It has been discovered that the use of certain tetracyclines inhibits the activity and/or production of PLA2. While not wishing to be bound by any one theory, it is believed that the tetracyclines of the present invention bind to PLA2 in such a way as to inhibit PLA2 's ability to bind to its substrate. Alternatively, the tetracyclines of the present invention may bind to the PLA2 substrate is such a way as to inhibit the substrate's ability to bind to PLA2. As previously mentioned, conditions associated with excess PLA2 activity and/or production which are treated in accordance with the present invention include (but are not limited to) rheumatoid and other inflammatory arthritides, other tissue-destructive conditions, sepsis, septic shock, pancreatitis, malaria, psoriasis, inflammatory bowel diseases and multisystem organ failure. Tissue destructive conditions may include Behcet's syndrome, Reiter's syndrome, Kawasaki disease, osteoarthritis and psoriatic conditions. The conditions treated by the present invention occur in mammals. Mammals include, for example, humans and laboratory animals such as rabbits, mice and rats.
The tetracyclines of the present invention can be combined with classical therapeutic agents. While the tetracycline inhibits excess PLA2 activity and/or production, the classical therapeutic agent ameliorates the disease or condition through a separate mode of action.
The tetracyclines of the present invention are administered in an amount sufficient to effectuate the inhibition of PLA2 activity and/or production. The amount of tetracycline used in the present invention is that which is effectively non-antimicrobial in the patient. Thus, tetracyclines generally used for their antimicrobial properties can also be used herein in doses which are effectively non-antimicrobial.
A classical therapeutic agent is a medication, treatment or therapy that is considered the standard course of action or is the medication, treatment or therapy of choice when treating a particular condition. For example, anti-inflammatory agents are routinely used in the treatment of rheumatoid arthritis and other tissue-destructive conditions.
The tetracyclines useful in the present invention may be any tetracycline administered to a mammal in a dose that is effectively non-antimicrobial in the mammal. Preferably, the tetracycline is modified so as to reduce its antimicrobial properties. Methods for reducing the antimicrobial properties of a tetracycline are disclosed in "The Chemistry of the Tetracyclines", Chapter 6, Mitscher, Marcel Dekker, Publishers, N.Y. (1978) at page 211. As pointed out by Mitscher, modification at positions 1, 2, 3, 4, 10 and 12a lead to loss of antimicrobial bioactivity. Non-antimicrobial tetracyclines are preferred since they can be used at therapeutic levels which impart fewer side effects than antimicrobial tetracyclines at the same dosage level.
The preferred tetracyclines are those that lack the dimethylamino group at position 4. Such chemically modified tetracyclines include, for example, 4-dedimethylaminotetracycline, 4-dedimethylamino-5-oxytetracycline, 4-dedimethylamino-7-chlorotetracycline, 4-hydroxy-4-dedimethylaminotetracycline, 5a,6-anhydro-4-hydroxy-4-dedimethylaminotetracycline, 6-demethyl-6-deoxy-4-dedimethylaminotetracycline, 4-dedimethylamino-11-hydroxy-12a-deoxytetracycline, 6α-deoxy-5-hydroxy-4-dedimethylaminotetracycline, 4-dedimethylamino-7-dimethylaminotetracycline, 4-dedimethylamino-12a-deoxytetracycline and its derivatives. Tetracyclines altered at the 2 carbon position to produce a nitrile, e.g., tetracyclinonitrile may be useful as non-antimicrobial agents exhibiting anti-PLA2 activity when administered via non-oral routes.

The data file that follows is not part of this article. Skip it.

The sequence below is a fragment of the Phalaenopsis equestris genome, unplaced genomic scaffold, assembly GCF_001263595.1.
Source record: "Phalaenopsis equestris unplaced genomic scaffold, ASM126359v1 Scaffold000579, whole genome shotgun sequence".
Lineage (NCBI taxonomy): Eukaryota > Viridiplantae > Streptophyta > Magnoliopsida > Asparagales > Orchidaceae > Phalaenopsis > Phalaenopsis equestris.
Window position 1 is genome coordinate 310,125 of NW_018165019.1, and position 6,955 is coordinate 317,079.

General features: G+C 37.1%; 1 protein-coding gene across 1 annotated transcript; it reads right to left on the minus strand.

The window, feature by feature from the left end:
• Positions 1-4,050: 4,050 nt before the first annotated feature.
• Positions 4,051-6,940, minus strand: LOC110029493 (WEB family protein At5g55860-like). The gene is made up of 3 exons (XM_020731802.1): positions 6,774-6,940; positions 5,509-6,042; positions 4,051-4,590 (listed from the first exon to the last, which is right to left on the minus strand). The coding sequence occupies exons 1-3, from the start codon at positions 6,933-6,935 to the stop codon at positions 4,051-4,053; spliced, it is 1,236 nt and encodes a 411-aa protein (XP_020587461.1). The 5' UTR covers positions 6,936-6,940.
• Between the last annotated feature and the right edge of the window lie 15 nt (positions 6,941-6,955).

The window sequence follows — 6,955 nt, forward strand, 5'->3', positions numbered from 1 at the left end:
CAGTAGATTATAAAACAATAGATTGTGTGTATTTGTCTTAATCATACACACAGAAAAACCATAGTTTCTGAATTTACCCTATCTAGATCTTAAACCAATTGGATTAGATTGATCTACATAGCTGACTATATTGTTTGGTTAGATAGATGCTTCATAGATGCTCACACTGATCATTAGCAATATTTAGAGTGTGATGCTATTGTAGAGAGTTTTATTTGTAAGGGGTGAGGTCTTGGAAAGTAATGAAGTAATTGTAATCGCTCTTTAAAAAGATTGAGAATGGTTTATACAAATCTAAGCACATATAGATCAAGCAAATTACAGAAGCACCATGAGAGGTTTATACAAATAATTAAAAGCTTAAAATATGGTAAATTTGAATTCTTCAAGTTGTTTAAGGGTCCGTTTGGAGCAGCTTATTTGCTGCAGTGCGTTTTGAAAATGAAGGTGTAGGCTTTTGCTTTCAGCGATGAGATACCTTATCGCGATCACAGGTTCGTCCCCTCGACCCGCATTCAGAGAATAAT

Further examples of tetracyclines modified for reduced antimicrobial activity include 6a-benzylthiomethylenetetracycline, the mono-N-alkylated amide of tetracycline, 6-fluoro-6-demethyltetracycline, 11a-chlorotetracycline and 12a-deoxytetracycline and its derivatives. However, the pyrazole derivative of tetracycline is inactive.
The effective amount of tetracycline is that which is effectively anti-PLA2 while not effectively antimicrobial. For purposes of this invention, a tetracycline is effectively anti-PLA2 if it is present in an amount which significantly reduces excess PLA2 activity and/or production. For purposes of the present invention, excess PLA2 activity and/or production is defined as that which induces local or systemic inflammation and or connective tissue breakdown.
A tetracycline is considered effectively non-antimicrobial if it does not significantly prevent the growth of microbes. This of course may vary depending upon a number of factors, such as, type of tetracycline, disease state and type of microbe. The maximal useful dosage for humans is the highest dosage that does not cause adverse side effects. For the purpose of the present invention, side effects include clinically significant antimicrobial activity, as well as toxic effects. For example, a dose in excess of about 50 mg/kg/day would likely produce side effects in most mammals, including humans.
The preferred pharmaceutical composition for use in the present invention comprises a combination of the tetracycline and a classical therapeutic agent in a suitable pharmaceutical carrier. The means of delivery of the pharmaceutical carrier with the active agent may be in a variety of forms including capsules, compressed tablets, pills, solutions or suspensions. It is contemplated that carriers be included which are suitable for administration orally, topically, by injection and by other selected means.